The International Monetary Fund (IMF) has projected that the total GDP growth of the Sub-saharan region will remain unchanged at 2.60 percent in 2017 and 2018.
In its World Economic Outlook (WEO) report, the global institutions slightly revised upwards the global economic growth rate to 3.6 percent and 3.7 percent in 2017 and 2018 respectively.
In the report, most economies around the globe, both developed and developing, are registering a weakened growth in their economies with most of them being affected by below-target inflation.
In Sub-Saharan Africa, Angola has emerged as the leading economy and developing the market with its growth in 2017 being put at 1.5 and projected to grow at 1.6 points in 2018.
According to the report, the top ten vibrant and emerging markets and developing economies include Angola, Benin, Botswana, Burkina Faso, Burundi, Cabo Verde, Cameroon, Central African Republic and Chad.
What is more interesting from the report is that Kenya is slowly falling from her East African Economic Powerhouse throne with the position now being assumed by Ethiopia.
Read: Treasury downgrades 2017 economic outlook 5.1pc from 5.9pc
In East Africa, Ethiopia is the leading emerging market and developing the economy with her growth being placed at 8.5 in 2017 and projected to grow at the same point in 2018.
Ethiopia overtook Kenya in the month of May, with the World Bank saying that the country had opened a gap of 29 million US Dollars over Kenya. The World Bank further predicted that Ethiopia’s economy will be the most expansive on the continent in 2017.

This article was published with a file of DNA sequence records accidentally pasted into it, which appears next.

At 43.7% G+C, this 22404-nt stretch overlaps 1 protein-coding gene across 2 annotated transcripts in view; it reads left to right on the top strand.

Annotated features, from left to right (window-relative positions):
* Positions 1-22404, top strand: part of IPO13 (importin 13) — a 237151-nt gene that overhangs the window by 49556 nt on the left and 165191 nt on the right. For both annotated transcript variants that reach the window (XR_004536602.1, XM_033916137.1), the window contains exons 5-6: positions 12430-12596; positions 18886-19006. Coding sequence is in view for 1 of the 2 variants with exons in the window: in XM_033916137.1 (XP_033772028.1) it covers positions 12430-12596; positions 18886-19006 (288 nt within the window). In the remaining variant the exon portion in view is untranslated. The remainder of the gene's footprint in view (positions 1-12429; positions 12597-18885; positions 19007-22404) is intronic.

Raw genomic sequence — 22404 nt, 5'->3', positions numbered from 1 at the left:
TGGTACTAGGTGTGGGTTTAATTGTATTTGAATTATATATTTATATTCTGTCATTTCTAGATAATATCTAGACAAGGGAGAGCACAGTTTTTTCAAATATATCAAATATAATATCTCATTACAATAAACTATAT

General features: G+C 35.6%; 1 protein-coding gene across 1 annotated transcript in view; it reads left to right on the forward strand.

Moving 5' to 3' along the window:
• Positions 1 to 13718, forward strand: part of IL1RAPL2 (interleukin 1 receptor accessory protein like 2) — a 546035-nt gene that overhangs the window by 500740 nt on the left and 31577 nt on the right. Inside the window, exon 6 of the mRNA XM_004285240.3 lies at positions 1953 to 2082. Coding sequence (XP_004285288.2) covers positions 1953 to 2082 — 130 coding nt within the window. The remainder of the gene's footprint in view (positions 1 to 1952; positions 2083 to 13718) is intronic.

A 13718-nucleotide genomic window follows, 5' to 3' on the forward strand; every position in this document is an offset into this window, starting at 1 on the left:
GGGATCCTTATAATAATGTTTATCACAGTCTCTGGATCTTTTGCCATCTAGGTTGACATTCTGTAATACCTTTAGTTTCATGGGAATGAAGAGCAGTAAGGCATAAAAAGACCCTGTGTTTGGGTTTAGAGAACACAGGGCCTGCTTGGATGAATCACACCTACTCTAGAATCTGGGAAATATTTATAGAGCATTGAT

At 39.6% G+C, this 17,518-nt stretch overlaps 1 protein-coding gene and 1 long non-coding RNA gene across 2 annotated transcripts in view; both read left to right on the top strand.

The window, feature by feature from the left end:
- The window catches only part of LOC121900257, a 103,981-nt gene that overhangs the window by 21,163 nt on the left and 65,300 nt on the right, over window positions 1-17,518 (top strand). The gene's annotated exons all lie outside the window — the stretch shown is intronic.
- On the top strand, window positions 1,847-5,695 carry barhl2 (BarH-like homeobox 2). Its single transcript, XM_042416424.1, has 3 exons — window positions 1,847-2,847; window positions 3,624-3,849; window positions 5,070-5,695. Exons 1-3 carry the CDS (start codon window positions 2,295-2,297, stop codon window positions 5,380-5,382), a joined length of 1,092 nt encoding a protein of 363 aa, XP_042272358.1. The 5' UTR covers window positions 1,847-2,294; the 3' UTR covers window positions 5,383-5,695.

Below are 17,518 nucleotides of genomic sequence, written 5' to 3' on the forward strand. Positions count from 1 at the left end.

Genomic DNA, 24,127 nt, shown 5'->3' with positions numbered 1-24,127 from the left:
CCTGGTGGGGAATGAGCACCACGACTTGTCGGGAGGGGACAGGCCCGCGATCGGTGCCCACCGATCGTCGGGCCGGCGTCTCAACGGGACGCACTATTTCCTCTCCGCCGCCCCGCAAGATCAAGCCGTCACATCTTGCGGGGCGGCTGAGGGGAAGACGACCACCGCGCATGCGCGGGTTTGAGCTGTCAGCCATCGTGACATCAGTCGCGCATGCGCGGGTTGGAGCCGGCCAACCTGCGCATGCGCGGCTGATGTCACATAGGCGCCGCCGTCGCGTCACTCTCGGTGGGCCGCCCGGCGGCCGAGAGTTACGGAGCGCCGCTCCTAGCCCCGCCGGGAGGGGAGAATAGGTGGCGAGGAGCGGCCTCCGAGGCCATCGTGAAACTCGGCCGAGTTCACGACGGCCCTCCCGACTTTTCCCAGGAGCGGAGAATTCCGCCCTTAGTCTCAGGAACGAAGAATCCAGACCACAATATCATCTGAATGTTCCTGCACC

Kenya has been moved to the second position after Ethiopia with 5.8 points with a projection of 5.0 in 2018. Kenya’s 2017 growth rate was also revised downwards by 30bps to 5.0 percent which in economic analysts view, Genghis Capital Investment Bank, has been guided by:
Protracted electioneering period which has delayed public gross fixed capital formation, Slowdown in private sector credit growth Knock-on effect on the drought that was marked in 4Q16 and 1Q17.
Rwanda is at position three, followed by Tanzania and Uganda as shown in the image below:
The political situation in Kenya has continued having its toll on the stock market at the NSE with activities slowing down further with deals closed centred on the 10-year tenors.
The medium-term was quiet with weak demand at 12.50 percent levels and above. Secondary market executions fell on the NSE to 775 million shillings with 60 percent of the turnover on the long-end of the yield curve.
Demand on the long-end remains strong above the resistance level of 13 percent, but with a widening bid/ask spread, while the limited supply available has moved to 12.90 percent levels and below.
The regulator came in yesterday to fund the market through reverse repos offering 7 billion shillings and receiving only 350 million shillings in bids which they picked at 10.05 percent. It is curious that they participated in the market yesterday for a higher amount than on Monday’s session, despite a falling overnight lending rate which has been coming off to levels below 8 percent.
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